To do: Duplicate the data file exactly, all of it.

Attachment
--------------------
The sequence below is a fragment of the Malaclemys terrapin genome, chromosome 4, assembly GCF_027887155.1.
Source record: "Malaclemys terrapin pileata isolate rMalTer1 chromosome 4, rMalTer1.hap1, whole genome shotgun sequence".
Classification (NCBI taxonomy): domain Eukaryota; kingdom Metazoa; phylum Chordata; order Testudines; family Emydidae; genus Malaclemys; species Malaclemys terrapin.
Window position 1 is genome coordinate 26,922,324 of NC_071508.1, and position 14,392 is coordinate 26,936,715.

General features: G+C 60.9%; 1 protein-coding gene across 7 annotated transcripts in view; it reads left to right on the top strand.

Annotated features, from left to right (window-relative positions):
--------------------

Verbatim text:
The sequence below is a fragment of the Malaclemys terrapin genome, chromosome 4, assembly GCF_027887155.1.
Source record: "Malaclemys terrapin pileata isolate rMalTer1 chromosome 4, rMalTer1.hap1, whole genome shotgun sequence".
Classification (NCBI taxonomy): domain Eukaryota; kingdom Metazoa; phylum Chordata; order Testudines; family Emydidae; genus Malaclemys; species Malaclemys terrapin.
Window position 1 is genome coordinate 26,922,324 of NC_071508.1, and position 14,392 is coordinate 26,936,715.

General features: G+C 60.9%; 1 protein-coding gene across 7 annotated transcripts in view; it reads left to right on the top strand.

Annotated features, from left to right (window-relative positions):